The nearly 27-year papacy of one of the most beloved figures of the past century was drawing to an end. Pope John Paul II was succumbing to Parkinson’s disease, injecting urgency into the mission of Jewish leaders in Los Angeles.
Rabbi Abraham Cooper, associate dean of the Simon Wiesenthal Center, remembers trying to get that one last audience with John Paul II before the ailing pontiff – who had no less than “transformed” relations between the Roman Catholic Church and the Jewish people – passed away.
Cooper had previously met the pope, including at the 1983 commemoration of the Warsaw Ghetto uprising. But this time, he and Wiesenthal Center founder and dean Rabbi Marvin Hier were on a quest to deliver a simple, heartfelt message.
At first, a Vatican official seemed to pan the request, stressing to Rabbi Cooper that the pope was very ill — which was exactly why the rabbis felt the trip was so urgent. “Well, we’d like to come to say ‘thank you,’” Cooper told me, recalling the exchange.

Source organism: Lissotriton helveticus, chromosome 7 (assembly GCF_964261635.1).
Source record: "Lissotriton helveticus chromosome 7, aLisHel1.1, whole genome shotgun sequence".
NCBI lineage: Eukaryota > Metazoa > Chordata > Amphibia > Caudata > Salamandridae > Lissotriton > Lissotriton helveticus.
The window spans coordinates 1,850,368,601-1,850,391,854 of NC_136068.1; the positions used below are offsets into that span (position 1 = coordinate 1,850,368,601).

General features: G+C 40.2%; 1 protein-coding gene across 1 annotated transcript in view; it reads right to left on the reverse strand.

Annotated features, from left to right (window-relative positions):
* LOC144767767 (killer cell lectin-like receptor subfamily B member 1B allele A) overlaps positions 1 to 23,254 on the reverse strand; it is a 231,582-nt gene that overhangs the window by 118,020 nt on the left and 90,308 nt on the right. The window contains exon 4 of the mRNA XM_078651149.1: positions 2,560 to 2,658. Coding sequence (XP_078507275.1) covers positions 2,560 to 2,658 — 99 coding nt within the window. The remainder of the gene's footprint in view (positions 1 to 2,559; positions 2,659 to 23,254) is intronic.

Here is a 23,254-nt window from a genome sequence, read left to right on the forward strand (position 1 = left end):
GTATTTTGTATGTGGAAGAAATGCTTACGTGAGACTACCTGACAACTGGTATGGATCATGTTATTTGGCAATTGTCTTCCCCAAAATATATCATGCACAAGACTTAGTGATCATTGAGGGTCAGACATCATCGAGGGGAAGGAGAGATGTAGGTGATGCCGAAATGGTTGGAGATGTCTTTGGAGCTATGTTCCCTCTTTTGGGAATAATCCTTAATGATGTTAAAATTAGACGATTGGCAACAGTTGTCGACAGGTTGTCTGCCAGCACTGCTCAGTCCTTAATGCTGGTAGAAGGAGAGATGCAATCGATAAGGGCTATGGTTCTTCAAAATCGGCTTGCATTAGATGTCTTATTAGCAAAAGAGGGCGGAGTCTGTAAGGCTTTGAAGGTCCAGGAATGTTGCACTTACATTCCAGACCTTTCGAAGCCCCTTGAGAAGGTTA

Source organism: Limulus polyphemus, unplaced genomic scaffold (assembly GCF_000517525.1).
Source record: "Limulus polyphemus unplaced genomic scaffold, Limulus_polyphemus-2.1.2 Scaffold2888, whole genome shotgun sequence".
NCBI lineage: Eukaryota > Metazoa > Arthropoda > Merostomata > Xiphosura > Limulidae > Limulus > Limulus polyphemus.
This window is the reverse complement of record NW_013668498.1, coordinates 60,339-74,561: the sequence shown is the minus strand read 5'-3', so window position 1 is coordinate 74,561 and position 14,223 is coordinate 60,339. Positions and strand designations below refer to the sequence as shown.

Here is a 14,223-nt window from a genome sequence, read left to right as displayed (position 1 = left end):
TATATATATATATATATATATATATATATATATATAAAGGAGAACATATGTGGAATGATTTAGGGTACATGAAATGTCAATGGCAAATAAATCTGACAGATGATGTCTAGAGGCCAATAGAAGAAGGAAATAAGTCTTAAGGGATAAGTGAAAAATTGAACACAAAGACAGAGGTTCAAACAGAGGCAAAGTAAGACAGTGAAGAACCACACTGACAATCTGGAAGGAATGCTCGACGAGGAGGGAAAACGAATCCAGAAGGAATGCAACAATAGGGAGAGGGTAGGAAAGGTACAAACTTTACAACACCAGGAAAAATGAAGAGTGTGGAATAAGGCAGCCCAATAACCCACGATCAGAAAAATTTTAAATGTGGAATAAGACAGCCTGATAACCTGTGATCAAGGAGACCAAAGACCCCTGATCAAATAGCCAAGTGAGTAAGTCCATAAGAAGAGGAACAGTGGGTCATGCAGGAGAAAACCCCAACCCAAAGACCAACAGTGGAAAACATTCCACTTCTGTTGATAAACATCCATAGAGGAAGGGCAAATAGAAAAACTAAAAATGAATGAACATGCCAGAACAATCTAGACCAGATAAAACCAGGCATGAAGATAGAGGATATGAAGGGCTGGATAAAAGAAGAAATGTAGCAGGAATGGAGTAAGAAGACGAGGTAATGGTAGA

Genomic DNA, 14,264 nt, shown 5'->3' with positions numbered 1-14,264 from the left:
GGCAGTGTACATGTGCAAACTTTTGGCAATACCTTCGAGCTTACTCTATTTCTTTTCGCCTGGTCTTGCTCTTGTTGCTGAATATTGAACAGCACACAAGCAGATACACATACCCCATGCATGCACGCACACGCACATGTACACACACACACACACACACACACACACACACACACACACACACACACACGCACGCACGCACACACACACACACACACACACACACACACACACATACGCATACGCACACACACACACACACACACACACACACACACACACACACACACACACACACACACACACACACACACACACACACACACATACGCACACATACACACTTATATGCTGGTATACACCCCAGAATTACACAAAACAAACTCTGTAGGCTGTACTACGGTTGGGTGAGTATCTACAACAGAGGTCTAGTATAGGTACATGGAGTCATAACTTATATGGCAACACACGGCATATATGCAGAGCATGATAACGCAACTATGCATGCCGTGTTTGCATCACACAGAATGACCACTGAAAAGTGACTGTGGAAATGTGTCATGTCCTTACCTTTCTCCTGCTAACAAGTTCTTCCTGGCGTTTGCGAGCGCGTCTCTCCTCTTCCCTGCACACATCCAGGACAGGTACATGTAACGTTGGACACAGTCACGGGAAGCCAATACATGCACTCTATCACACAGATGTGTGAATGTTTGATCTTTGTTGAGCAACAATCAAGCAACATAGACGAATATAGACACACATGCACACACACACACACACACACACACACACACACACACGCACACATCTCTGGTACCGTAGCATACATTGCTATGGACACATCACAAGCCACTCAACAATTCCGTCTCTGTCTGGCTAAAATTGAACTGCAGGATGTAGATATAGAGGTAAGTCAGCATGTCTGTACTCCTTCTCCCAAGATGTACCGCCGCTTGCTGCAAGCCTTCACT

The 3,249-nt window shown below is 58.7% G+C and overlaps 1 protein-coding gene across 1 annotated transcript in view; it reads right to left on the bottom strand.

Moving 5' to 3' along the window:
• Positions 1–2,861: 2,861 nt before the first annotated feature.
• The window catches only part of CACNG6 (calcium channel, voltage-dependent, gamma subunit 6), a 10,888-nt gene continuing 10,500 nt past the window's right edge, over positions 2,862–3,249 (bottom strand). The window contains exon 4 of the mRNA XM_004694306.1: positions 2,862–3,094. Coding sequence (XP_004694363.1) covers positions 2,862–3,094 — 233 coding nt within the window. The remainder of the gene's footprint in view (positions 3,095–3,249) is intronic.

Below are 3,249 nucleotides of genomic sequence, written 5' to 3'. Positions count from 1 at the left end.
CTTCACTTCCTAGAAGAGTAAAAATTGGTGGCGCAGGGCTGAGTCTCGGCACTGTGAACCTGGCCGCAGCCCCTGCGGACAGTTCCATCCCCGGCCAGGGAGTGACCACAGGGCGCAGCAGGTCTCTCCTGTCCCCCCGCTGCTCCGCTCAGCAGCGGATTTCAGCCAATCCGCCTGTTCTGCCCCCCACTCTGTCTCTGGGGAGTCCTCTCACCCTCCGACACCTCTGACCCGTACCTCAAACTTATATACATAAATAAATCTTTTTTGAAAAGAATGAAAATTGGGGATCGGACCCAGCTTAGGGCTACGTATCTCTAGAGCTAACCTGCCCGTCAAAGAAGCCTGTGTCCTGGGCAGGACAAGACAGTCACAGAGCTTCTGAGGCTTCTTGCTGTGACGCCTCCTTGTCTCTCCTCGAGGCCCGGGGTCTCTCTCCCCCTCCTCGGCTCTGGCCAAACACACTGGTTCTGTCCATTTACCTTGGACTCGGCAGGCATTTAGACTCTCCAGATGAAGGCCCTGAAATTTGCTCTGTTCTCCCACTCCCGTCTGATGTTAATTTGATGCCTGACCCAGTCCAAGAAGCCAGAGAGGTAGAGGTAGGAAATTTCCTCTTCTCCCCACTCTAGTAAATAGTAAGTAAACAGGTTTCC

One meeting was canceled at the last minute because the pope was too sick to receive visitors. Then they got a second chance: a Vatican official called and said if they didn’t mind hopping on a plane on the Sabbath, they could potentially get a meeting first thing that Monday. Which could, of course, get canceled at the last minute depending on how the fading pontiff was feeling.
Read more at PJ Media.